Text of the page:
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Old 04-23-2021, 04:28 AM   #1
Midyr
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tab seperated textfile and write each field in a variable


Hello,

I have a textfile with tab separate content.

The goal is, to insert fiels3 in some lines.

The first line is without field3.

filed6 contains a space, which makes the trouble
Code:
F1      F2              F4      F5      F 6
F1      F2      F3      F4      F5      F 6
My idea was, to do this with awk, and write each field in a variable but it dosen't work as expected.
Code:
#!/bin/bash

while read 
do 

xy=($(awk -F '\t' '{print $1, $2, $3, $4, $5, $6}' )) 
echo "Status; "${xy[0]}
echo "Start: "${xy[1]}
echo "End: "${xy[2]}
echo "Snr:: "${xy[3]}
echo "Ubknn: "${xy[4]}
echo "CN: "${xy[5]}
done < index.txt
Code:
Status; F1
Start: F2
End: F3
Snr:: F4
Ubknn: F5
CN: F
As you can see, F6 is cuted after the space.

Any idea to this?

Thanks

Midyr
 
Old 04-23-2021, 04:39 AM   #2
pan64
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you do not need to use awk at all:
https://github.com/koalaman/shellcheck/wiki/SC2206

Code:
xy=($(awk -F '\t' '{print $1, $2, $3, $4, $5, $6}' ))
awk will use tab, but shell will split the line second time using whitespace.
did you check xy[6] ?

Last edited by pan64; 04-23-2021 at 04:42 AM.
 
Old 04-23-2021, 04:50 AM   #3
Turbocapitalist
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But if you do use AWK, keep in mind that the Field Separator (FS) and the Output Field Separator (OFS) are different variables.

Code:
xy=($(awk 'BEGIN {FS="\t"; OFS="\t"} {print $1, $2, $3, $4, $5, $6}' ))
 
Old 04-23-2021, 04:54 AM   #4
Midyr
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Quote:
Originally Posted by pan64 View Post
you do not need to use awk at all:
https://github.com/koalaman/shellcheck/wiki/SC2206

Code:
xy=($(awk -F '\t' '{print $1, $2, $3, $4, $5, $6}' ))
awk will use tab, but shell will split the line second time using whitespace.
did you check xy[6] ?
Yes, xy[6] has the second part, I also tried some escapes, without success
 
Old 04-24-2021, 03:56 AM   #5
grail
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As the formatting wasn't saved for me on pasting, may I ask what is at field 3 in the line where it is missing?

I have assumed 2 spaces to make up for the missing field, so the below shows how bash can handle this:
Code:
!/usr/bin/env bash

while IFS=$'\t' read -ra fields
do
	printf "##%s##\n" "${fields[@]}"
done<your_file
And the output shows what it would pick up:
Code:
$ ./script.sh 
##F1##
##F2##
##  ##
##F4##
##F5##
##F 6##
##F1##
##F2##
##F3##
##F4##
##F5##
##F 6##

Last edited by grail; 04-24-2021 at 04:03 AM. Reason: Added code
 
Old 04-24-2021, 04:00 AM   #6
pan64
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Quote:
Originally Posted by Midyr View Post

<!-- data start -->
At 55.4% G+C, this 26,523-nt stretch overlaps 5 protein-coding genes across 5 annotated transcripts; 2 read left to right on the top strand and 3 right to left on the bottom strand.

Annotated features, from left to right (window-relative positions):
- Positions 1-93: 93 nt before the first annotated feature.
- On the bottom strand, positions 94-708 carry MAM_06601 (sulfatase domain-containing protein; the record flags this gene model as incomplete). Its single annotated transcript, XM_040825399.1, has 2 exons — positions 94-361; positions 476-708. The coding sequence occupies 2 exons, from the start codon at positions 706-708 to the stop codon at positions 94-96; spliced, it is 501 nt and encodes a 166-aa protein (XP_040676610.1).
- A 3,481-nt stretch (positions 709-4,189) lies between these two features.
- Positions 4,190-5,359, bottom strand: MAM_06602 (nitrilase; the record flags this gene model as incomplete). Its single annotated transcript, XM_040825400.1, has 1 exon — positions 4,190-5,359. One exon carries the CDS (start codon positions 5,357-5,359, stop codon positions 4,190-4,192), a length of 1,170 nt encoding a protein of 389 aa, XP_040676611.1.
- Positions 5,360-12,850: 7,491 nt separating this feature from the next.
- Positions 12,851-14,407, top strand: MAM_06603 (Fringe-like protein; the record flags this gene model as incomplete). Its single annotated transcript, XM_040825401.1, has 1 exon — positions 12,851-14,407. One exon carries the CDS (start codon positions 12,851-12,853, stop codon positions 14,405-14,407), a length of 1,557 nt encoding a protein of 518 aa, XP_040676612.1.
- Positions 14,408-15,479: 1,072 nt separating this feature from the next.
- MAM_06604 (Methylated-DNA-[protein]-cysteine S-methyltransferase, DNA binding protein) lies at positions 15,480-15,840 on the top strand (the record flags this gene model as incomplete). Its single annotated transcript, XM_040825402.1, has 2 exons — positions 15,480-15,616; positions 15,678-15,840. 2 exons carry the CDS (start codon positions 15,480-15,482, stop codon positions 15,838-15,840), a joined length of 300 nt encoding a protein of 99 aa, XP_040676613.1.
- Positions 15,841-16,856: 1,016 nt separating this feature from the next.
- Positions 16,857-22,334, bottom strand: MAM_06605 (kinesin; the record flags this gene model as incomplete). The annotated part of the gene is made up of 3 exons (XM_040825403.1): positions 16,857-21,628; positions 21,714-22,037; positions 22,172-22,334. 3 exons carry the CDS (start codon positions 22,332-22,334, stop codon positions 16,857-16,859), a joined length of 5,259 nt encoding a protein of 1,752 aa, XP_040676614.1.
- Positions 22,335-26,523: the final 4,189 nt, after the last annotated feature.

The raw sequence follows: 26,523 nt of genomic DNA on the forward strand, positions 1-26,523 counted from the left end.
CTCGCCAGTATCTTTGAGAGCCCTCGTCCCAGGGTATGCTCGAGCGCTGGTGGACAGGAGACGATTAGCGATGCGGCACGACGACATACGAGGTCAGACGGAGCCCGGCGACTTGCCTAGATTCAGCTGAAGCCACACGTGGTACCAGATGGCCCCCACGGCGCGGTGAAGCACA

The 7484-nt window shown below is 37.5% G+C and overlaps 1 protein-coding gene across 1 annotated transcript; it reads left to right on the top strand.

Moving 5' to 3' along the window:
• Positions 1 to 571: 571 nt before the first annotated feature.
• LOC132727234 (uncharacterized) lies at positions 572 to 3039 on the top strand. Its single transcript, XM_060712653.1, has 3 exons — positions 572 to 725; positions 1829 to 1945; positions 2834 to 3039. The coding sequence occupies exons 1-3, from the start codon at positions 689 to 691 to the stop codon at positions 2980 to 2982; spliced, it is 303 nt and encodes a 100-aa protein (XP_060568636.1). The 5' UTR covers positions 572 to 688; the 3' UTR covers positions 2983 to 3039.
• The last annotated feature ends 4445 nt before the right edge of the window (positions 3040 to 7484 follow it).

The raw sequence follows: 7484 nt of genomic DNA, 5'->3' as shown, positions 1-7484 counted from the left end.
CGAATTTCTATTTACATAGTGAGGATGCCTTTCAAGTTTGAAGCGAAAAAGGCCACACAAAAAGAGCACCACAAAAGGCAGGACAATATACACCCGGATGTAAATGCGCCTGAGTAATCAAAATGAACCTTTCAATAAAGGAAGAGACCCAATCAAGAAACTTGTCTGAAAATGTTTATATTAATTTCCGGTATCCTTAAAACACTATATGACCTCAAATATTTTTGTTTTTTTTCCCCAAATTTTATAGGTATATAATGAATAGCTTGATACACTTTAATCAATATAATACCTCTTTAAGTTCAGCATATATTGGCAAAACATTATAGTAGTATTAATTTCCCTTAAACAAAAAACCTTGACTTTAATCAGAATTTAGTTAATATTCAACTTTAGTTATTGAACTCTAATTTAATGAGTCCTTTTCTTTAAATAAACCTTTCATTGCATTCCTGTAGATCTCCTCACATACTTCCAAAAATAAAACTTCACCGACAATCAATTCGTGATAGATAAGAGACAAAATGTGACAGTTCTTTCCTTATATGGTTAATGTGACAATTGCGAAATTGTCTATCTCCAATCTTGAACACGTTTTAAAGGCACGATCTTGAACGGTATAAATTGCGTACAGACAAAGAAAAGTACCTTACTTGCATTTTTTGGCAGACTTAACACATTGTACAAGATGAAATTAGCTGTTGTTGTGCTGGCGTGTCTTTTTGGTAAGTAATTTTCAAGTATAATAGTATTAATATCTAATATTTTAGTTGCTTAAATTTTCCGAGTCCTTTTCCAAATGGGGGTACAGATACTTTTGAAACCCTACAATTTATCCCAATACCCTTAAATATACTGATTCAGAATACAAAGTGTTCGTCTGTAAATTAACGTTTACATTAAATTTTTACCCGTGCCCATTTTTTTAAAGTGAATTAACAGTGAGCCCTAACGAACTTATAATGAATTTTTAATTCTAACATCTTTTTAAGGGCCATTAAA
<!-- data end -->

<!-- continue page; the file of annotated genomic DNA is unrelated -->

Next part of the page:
Yes, xy[6] has the second part, I also tried some escapes, without success
did you check the link I posted? You will see the solution (and explanation too).
 
Old 04-24-2021, 04:13 AM   #7
shruggy
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Quote:
Originally Posted by Midyr View Post
The goal is, to insert field3 in some lines.
Then I don't understand what is the purpose of writing out each field to a variable.
Code:
awk -F\\t -vOFS=\\t '1,$3!=""&&$3="NEW"' index.txt
 
Old 05-03-2021, 01:18 AM   #8
Midyr
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Quote:
Originally Posted by shruggy View Post
Then I don't understand what is the purpose of writing out each field to a variable.
Code:
awk -F\\t -vOFS=\\t '1,$3!=""&&$3="NEW"' index.txt

Thanks, that's, what i'm locking for!
 
Old 05-04-2021, 08:40 PM   #9
MadeInGermany
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Does it print all lines?
The following has an unconditional and explicit print
Code:
awk 'BEGIN { FS=OFS="\t" } $3=="" { $3="NEW" } { print }' < index.txt
The condition is $3==""

With bash builtins:
have a while read loop over the lines.
There is no good function to print with embedded delimiters,
so here is one.
Code:
#!/bin/bash
fs=$'\t'

prtjoin(){
  local fs=$1
  printf "%s" "$2"
  if [[ $# -gt 2 ]]
  then
    shift 2
    printf "$fs%s\n" "$@"
  fi
  printf "\n"
}

while IFS=$fs read -ra fields
do
  [[ -z ${fields[2]} ]] && fields[2]="NEW"
  prtjoin "$fs" "${fields[@]}"
done < index.txt
The condition is [[ -z ${fields[2]} ]]

And another variant:
Code:
#!/bin/bash
fs=$'\t'
while IFS=$fs read -ra fields
do
  [[ -z ${fields[2]} ]] && fields[2]="NEW"
  out=$(printf "$fs%s" "${fields[@]}"); printf "%s\n" "${out#$fs}"
done < index.txt

Last edited by MadeInGermany; 05-04-2021 at 08:47 PM.
 
Old 05-05-2021, 04:10 AM   #10
shruggy
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@MadeInGermany. Two problems with your Bash code:

1) read counts consecutive runs of an IFS character as one delimiter. Probably not was the OP wanted.
2) \n in printf "$fs%s\n" "$@" is unnecessary.

And a small enhancement:
Code:
out=$(printf "$fs%s" "${fields[@]}")
is the same as
Code:
printf -v out "$fs%s" "${fields[@]}"
 
1 members found this post helpful.
Old 05-05-2021, 04:30 AM   #11
pan64
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or probably
Code:
printf -v out "$fs%s" "${fields[*]}"
 
  


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